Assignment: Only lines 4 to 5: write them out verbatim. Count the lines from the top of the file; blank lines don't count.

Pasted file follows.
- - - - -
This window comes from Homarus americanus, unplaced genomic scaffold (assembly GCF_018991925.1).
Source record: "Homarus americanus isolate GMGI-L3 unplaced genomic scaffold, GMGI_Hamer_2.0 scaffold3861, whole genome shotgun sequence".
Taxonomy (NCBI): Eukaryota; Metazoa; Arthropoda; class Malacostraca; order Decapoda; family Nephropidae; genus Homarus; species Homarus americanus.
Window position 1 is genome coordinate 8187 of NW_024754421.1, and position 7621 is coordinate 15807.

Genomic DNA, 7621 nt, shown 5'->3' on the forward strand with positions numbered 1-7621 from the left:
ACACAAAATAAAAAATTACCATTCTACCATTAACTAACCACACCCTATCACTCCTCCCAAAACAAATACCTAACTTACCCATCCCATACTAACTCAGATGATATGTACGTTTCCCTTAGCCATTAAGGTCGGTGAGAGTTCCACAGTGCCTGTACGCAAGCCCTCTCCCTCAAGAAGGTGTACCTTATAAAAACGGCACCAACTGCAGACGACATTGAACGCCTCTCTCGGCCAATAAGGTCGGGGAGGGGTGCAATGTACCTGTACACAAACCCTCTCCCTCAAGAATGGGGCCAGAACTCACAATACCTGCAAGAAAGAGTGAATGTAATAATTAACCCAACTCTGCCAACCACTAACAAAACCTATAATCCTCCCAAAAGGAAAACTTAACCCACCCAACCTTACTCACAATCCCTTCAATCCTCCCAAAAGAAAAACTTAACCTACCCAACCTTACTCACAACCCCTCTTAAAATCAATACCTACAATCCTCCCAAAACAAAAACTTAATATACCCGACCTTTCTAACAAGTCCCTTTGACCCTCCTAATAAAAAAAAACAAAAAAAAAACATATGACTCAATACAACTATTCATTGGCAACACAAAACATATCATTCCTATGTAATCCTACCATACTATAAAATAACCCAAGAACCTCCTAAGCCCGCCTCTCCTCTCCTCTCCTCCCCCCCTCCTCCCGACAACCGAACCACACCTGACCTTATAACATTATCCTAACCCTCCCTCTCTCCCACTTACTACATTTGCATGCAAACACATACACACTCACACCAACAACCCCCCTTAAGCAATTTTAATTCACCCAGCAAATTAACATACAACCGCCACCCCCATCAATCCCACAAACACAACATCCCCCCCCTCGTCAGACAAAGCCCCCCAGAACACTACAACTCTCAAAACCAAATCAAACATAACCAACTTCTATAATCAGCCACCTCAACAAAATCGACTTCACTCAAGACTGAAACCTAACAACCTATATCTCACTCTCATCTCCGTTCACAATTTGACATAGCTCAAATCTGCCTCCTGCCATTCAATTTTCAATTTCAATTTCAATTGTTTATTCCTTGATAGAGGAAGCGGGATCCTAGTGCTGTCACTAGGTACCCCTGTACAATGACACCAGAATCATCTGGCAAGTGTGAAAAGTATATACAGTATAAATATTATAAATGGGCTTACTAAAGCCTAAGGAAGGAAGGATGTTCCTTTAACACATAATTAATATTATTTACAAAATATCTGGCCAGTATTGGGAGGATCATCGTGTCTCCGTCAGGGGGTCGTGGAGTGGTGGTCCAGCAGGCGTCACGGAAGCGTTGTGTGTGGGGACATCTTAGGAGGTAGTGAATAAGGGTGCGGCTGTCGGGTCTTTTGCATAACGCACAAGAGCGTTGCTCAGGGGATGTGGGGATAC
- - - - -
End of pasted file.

Window position 1 is genome coordinate 8187 of NW_024754421.1, and position 7621 is coordinate 15807.

Genomic DNA, 7621 nt, shown 5'->3' on the forward strand with positions numbered 1-7621 from the left: